BBC News,' Tutu praises 'unifying' barbecues ',[online], 6 September 2007 , Available at www.news.bbc.co.uk [Accesssed : 13 September 2013]| info.gov,' South African Government Information. Public Holidays ',[online],Available at www.info.gov.za[Accessed: 13 September 2013]
24 September 1995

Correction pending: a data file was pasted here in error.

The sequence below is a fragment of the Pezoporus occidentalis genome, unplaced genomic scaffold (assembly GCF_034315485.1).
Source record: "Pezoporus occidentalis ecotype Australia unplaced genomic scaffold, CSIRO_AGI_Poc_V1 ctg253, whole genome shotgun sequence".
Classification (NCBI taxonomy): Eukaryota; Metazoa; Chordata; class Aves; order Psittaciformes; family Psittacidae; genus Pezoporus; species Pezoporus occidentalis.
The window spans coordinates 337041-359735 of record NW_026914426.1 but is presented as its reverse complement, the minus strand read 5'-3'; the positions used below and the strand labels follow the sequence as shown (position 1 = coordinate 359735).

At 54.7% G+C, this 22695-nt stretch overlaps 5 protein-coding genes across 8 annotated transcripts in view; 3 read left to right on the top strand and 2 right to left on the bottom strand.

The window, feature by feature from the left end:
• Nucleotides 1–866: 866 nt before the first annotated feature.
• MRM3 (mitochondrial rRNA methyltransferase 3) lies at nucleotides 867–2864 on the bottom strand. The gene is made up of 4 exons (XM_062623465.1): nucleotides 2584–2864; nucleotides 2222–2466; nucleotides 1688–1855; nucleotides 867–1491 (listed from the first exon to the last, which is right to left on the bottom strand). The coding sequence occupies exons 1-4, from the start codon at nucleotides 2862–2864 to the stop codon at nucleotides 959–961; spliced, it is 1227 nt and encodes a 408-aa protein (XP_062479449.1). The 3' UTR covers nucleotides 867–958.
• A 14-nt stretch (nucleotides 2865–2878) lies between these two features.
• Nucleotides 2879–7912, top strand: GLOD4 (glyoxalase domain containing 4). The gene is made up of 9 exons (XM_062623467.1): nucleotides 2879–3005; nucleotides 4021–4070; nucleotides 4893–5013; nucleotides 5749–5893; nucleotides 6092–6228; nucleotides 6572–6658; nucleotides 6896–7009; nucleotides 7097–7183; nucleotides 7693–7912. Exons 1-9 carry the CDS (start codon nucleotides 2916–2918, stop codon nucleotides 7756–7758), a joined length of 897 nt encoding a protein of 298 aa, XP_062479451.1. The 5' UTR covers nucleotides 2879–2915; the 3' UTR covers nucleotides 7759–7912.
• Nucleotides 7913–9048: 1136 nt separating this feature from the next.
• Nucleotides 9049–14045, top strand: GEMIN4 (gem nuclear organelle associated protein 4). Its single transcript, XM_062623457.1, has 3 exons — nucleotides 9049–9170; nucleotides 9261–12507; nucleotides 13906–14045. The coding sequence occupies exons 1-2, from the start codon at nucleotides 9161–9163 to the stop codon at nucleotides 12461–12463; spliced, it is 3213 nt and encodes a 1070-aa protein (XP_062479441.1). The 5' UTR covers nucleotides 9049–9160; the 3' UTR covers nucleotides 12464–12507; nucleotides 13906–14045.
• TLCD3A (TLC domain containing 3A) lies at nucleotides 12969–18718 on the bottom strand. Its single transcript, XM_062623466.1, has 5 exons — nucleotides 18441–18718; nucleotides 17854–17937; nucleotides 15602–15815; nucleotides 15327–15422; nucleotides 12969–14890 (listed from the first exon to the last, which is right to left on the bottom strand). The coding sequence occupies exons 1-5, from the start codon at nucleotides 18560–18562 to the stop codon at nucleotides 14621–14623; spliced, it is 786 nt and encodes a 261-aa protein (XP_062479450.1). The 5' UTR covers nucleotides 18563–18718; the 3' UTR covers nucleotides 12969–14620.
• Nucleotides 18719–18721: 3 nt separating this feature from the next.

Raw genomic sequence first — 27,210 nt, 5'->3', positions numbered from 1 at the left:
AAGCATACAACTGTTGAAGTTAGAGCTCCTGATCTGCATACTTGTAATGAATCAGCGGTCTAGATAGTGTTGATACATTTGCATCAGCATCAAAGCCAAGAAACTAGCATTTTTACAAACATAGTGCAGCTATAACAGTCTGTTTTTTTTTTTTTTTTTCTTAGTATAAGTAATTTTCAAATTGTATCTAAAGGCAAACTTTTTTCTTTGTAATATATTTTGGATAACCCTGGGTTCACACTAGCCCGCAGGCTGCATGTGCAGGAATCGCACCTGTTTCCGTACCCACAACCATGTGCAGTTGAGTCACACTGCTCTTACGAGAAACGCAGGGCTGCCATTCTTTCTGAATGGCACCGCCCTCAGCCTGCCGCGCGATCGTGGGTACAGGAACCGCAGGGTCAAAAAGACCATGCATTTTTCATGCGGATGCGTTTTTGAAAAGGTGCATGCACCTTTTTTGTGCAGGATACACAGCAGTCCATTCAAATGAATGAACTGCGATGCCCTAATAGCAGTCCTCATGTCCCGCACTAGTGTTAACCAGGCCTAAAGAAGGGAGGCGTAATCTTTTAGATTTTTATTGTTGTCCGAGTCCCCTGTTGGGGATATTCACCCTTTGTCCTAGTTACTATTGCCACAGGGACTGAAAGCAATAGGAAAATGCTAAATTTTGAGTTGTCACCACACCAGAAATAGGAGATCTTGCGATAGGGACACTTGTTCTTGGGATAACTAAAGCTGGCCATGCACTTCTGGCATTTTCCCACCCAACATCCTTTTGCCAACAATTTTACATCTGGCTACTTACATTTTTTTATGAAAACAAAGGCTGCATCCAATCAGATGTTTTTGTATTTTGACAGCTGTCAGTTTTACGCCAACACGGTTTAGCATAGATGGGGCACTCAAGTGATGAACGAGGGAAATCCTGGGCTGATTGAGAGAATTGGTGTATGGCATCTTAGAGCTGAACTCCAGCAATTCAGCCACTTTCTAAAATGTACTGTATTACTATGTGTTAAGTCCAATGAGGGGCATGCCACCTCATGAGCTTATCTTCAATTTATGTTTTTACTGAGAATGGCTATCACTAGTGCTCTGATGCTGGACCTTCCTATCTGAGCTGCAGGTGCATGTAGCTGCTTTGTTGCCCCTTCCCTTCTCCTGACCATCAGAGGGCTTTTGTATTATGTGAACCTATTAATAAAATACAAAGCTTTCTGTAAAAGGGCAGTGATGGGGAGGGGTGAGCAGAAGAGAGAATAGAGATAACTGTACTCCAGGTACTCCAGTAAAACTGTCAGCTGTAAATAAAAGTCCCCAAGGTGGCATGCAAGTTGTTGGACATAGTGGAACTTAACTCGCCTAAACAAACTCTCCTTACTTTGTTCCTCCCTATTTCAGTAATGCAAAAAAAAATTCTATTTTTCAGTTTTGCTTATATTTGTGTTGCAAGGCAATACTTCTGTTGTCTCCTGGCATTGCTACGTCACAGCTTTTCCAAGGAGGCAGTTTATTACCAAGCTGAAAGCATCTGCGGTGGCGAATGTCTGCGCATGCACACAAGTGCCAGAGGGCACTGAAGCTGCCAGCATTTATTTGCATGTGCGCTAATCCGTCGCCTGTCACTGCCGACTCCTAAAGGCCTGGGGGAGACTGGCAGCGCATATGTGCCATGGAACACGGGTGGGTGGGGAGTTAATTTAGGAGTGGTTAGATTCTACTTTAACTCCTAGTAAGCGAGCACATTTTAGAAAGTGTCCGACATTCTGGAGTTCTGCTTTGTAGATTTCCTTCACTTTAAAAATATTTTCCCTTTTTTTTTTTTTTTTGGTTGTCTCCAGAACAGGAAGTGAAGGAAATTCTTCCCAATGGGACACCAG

Heritage Day is one of the newly created South African public holidays. It is a day in which all are encouraged to celebrate their cultural traditions in the wider context of the great diversity of cultures, beliefs, and traditions that make up the nation of South Africa. In KwaZulu, the 24th of September was formerly known as Shaka Day, in commemoration of the legendary Zulu king. When the proposed Public Holidays Bill before the New South African Parliament omitted Shaka Day, Inkatha Freedom Party (IFP), a South African political party with a large Zulu membership, objected to the bill. A compromise was reached when it was decided to create a day where all South Africans could observe and celebrate their diverse cultural heritage. In an address marking Heritage Day in 1996, former President Nelson Mandela stated: "When our first democratically-elected government decided to make Heritage Day one of our national days, we did so because we knew that our rich and varied cultural heritage has a profound power to help build our new nation. In the vein of celebrating shared culture rather than focusing on cultural divisions, a recent initiative by the Braai4Heritage calls upon all South Africans to celebrate their common roots by having a braai (barbecue) on Heritage day. The idea has had some high profile converts, the most notable being that of Arch Bishop emeritus Desmond Tutu, who in 2007 was made the National Spokesperson for "Braai Day." "There are so many things that are pulling us apart," Archbishop Tutu said in 2007. "this has a wonderful potential to bring us all together.... We have 11 different official languages but only one word for the wonderful institution of braai: in Xhosa, English, Afrikaans, whatever," After a snubbing the idea in 2007 as trivializing, the National Heritage Council has endorsed it in 2008. Perhaps it really is the little things which build a shared culture...a memorable football game, a popular TV show, a favorite food. Said Tutu during a recent interview: "We're going to have this wonderful thing on the 24th of this month ... when we all gather round one fire...It's a fantastic thing, a very simple idea. Irrespective of your politics, of your culture, of your race, of your whatever, hierdie ding doen ons saam [this thing we do together] ... just South Africans doing one thing together, and recognizing that we are a fantastic nation.